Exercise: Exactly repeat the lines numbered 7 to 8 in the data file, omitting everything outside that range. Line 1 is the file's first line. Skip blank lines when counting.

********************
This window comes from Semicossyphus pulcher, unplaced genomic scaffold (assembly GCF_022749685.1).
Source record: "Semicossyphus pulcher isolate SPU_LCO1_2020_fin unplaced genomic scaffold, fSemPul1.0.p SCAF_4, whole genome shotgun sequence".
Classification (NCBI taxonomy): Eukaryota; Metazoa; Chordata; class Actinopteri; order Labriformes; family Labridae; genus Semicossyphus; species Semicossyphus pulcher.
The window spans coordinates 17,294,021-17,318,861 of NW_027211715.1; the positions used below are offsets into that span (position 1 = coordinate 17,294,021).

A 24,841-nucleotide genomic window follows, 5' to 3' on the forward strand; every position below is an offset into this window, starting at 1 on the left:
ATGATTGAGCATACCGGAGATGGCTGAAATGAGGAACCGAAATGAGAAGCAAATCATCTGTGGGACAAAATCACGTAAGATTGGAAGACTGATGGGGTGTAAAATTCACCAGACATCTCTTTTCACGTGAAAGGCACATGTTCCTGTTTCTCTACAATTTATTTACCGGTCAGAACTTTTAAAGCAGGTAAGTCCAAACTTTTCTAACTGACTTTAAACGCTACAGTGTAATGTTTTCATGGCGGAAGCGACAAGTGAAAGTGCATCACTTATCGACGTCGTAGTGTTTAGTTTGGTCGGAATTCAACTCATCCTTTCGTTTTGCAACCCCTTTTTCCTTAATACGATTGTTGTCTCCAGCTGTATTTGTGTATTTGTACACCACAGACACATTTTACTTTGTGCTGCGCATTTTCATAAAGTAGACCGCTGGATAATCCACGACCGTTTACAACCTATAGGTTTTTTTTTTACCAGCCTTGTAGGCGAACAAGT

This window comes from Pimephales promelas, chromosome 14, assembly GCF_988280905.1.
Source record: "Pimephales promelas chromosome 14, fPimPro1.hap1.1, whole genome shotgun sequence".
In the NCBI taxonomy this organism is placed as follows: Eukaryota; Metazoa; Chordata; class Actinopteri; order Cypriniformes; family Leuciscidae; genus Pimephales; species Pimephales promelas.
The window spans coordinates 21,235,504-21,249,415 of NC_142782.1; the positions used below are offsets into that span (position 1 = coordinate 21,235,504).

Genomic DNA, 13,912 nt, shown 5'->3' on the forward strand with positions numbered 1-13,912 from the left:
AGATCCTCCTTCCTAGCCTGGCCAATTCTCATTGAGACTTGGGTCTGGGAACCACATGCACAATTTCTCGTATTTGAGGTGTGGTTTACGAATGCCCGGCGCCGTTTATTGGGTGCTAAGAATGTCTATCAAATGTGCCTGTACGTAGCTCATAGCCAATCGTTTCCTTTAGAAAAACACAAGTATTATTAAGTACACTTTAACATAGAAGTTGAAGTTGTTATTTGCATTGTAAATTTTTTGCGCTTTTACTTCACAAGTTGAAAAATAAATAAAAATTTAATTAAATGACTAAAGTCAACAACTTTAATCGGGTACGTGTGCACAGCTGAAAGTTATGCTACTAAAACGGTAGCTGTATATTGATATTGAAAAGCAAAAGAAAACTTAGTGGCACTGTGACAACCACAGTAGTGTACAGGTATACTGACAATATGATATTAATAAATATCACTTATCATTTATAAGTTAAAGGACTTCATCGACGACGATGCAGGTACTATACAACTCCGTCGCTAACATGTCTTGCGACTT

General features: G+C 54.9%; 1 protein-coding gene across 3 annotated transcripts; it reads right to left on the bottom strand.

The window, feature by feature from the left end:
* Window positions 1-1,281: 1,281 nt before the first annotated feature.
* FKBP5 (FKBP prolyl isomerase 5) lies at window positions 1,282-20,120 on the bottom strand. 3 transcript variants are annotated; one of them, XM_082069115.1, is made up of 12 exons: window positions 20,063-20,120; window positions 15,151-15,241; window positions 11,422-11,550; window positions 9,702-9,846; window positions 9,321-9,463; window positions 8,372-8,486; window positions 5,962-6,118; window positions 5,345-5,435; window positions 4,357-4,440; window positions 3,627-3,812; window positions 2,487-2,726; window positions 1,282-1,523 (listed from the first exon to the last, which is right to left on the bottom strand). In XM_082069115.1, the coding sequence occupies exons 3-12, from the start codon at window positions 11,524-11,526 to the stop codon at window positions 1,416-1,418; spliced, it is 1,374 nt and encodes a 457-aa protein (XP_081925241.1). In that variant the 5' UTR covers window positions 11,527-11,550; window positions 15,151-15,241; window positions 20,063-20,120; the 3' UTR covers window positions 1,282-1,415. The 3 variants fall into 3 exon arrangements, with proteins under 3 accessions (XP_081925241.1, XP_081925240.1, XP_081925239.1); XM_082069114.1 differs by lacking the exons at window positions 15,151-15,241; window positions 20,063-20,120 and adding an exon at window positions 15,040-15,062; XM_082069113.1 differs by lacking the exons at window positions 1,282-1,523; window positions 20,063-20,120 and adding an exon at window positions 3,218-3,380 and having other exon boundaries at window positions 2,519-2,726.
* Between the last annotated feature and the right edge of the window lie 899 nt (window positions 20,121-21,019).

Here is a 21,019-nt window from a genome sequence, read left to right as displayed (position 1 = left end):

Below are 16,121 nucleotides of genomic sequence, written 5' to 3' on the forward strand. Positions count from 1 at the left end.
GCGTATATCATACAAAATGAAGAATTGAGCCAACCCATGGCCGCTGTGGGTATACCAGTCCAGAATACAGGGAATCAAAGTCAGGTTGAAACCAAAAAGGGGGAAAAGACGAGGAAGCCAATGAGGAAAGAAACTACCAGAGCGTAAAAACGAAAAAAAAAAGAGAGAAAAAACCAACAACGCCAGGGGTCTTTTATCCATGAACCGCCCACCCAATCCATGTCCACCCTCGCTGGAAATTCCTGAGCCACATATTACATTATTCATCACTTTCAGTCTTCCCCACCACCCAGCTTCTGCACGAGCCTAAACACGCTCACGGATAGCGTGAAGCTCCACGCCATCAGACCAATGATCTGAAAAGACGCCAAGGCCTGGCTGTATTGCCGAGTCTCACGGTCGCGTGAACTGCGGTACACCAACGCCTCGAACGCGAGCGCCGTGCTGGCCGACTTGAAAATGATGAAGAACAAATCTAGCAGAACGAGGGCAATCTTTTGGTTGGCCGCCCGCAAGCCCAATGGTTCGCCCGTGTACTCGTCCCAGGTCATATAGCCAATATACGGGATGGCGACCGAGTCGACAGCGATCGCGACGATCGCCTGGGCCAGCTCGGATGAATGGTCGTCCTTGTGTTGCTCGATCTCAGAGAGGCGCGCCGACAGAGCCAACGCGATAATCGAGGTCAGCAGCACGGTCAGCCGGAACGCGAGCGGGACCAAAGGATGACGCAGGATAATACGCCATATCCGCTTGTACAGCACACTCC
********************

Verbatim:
This window comes from Pimephales promelas, chromosome 14, assembly GCF_988280905.1.
Source record: "Pimephales promelas chromosome 14, fPimPro1.hap1.1, whole genome shotgun sequence".